Nate Diaz made his punches count. | Dave Mandel/Sherdog.com
Nate Diaz ended his unofficial trilogy with Gray Maynard in spectacular fashion Saturday night, scoring a first-round knockout over “The Bully” to close the “TUF 18” finale.
“My mission is always to win, and I’m glad it went that way,” Diaz said during the post-fight press conference at Mandalay Bay Events Center in Las Vegas. “I’m glad they stopped it when they did, because this is a rough sport, and I don’t think people should be taking shots. It’s not like, ‘I want to kill that guy,’ but I do want to win.”
After succumbing to an early takedown and working his way back to his feet, Diaz caught Maynard with a straight left that wobbled his fellow ex-title challenger and prompted the rangy southpaw to pour it on. Diaz unloaded with an extended stream of crisp, precise punches that took Maynard out of the fight.
Though the former NCAA Division I wrestler gamely tried to hang on, Diaz showed him no quarter, and referee Yves Lavigne mercifully stopped the contest with an unsteady Maynard still standing.
While Diaz and his older brother, former Strikeforce welterweight champion Nick Diaz, are both known for their formidable volume punching, it could be argued that the younger Diaz sat down on his shots tonight as well as he ever has in the Octagon. This was not coincidental, according to the lightweight, who was reminded by his brother before the fight to make his punches count.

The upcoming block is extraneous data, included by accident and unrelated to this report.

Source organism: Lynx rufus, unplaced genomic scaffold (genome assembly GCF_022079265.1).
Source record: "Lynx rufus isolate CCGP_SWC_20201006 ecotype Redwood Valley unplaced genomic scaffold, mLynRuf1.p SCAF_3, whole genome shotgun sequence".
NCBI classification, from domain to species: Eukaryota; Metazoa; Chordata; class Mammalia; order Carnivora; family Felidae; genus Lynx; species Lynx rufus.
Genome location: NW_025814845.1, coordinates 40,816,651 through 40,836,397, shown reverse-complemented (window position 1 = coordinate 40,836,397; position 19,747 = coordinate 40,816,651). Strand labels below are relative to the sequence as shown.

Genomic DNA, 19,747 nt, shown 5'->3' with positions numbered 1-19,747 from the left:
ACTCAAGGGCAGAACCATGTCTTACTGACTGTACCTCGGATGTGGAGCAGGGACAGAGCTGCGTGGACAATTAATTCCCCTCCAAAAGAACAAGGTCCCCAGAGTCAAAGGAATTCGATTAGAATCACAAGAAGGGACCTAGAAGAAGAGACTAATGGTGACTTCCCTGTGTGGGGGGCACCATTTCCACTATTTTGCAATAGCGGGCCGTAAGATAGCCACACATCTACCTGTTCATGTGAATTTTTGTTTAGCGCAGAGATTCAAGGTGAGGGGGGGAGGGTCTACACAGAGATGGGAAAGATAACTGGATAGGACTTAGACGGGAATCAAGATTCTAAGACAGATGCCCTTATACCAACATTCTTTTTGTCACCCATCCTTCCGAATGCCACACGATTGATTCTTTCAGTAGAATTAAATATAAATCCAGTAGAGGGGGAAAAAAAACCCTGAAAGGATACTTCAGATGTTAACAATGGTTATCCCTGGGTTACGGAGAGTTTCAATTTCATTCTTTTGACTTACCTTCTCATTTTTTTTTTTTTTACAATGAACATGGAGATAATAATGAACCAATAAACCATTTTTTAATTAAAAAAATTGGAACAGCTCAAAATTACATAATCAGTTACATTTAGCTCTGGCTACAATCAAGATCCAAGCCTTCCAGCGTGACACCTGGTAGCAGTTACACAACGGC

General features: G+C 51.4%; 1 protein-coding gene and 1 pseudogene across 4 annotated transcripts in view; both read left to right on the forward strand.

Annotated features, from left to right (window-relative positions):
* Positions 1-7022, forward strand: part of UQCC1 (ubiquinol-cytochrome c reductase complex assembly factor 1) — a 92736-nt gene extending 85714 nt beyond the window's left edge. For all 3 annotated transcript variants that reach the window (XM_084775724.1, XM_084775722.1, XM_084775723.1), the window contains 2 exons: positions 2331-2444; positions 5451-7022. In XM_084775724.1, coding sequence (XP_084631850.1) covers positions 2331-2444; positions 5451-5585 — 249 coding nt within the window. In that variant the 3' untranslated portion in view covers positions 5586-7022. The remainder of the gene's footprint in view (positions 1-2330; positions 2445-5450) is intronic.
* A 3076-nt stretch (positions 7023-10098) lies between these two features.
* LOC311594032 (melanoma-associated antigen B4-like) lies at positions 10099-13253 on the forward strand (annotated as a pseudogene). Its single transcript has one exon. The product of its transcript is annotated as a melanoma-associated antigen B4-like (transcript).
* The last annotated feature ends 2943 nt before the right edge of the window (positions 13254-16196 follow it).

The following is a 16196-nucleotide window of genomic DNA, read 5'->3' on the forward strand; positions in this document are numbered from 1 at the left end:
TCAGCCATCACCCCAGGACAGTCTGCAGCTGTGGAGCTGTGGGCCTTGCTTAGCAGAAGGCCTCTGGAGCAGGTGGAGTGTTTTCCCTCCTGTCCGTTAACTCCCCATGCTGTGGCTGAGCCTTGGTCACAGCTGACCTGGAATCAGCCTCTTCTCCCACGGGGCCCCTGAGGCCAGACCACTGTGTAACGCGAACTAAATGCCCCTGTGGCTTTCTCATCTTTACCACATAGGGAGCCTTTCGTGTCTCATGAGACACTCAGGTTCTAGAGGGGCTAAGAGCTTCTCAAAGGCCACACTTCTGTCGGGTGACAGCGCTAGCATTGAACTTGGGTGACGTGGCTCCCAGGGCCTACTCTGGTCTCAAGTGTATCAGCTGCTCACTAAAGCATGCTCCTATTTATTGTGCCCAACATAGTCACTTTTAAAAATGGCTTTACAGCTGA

“I feel like I hit hard all the time, but sometimes I just keep going. Instead of a full-blown power shot, I feel like maybe a lot more accurate punches will do. But if I slow it down and try to hit you hard, I’m going to hit you hard,” said Diaz. “My brother was going over some stuff with me in the back. He told me that if I was going to land anything to make sure it was solid and hard and not just overwhelming. It’s good, sometimes, if you get a little reminder.”
The victory halted a two-fight skid for Diaz, who came up short in his title bid one year ago against then-champion Benson Henderson before suffering a technical knockout defeat to Josh Thomson this past April. With a dominant victory over the seventh-ranked Maynard now behind him, Diaz appears poised to make another run at the top five.
“I’m thinking maybe I’ll sit on the sideline for a good, long minute until somebody gets injured, and then [I can] fight for a title, like everybody else is doing,” said Diaz. “I do have a lot of losses on my record, and other people have a lot of criticism and s--t to talk, but if you look at my record compared to other people, for every two fights [they have fought], I’ve fought six or seven times. So if they were fighting more consistently, like I am, they’re going to have more losses than me. So maybe I’ll sit around for a while and wait for an injury to pop up.”